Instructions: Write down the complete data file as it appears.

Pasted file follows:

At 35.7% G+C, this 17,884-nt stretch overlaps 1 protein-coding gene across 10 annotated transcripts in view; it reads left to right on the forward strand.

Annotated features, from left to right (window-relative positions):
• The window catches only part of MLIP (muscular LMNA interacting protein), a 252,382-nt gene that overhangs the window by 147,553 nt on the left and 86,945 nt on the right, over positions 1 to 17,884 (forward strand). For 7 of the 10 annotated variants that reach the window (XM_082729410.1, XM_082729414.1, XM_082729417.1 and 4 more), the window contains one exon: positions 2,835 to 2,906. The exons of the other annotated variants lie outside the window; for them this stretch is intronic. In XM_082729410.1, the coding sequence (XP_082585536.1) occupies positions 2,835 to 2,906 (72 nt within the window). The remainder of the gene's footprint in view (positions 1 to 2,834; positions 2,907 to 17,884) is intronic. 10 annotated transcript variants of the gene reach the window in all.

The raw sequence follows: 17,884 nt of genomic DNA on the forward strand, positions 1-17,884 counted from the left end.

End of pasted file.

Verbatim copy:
At 35.7% G+C, this 17,884-nt stretch overlaps 1 protein-coding gene across 10 annotated transcripts in view; it reads left to right on the forward strand.

Annotated features, from left to right (window-relative positions):
• The window catches only part of MLIP (muscular LMNA interacting protein), a 252,382-nt gene that overhangs the window by 147,553 nt on the left and 86,945 nt on the right, over positions 1 to 17,884 (forward strand). For 7 of the 10 annotated variants that reach the window (XM_082729410.1, XM_082729414.1, XM_082729417.1 and 4 more), the window contains one exon: positions 2,835 to 2,906. The exons of the other annotated variants lie outside the window; for them this stretch is intronic. In XM_082729410.1, the coding sequence (XP_082585536.1) occupies positions 2,835 to 2,906 (72 nt within the window). The remainder of the gene's footprint in view (positions 1 to 2,834; positions 2,907 to 17,884) is intronic. 10 annotated transcript variants of the gene reach the window in all.

The raw sequence follows: 17,884 nt of genomic DNA on the forward strand, positions 1-17,884 counted from the left end.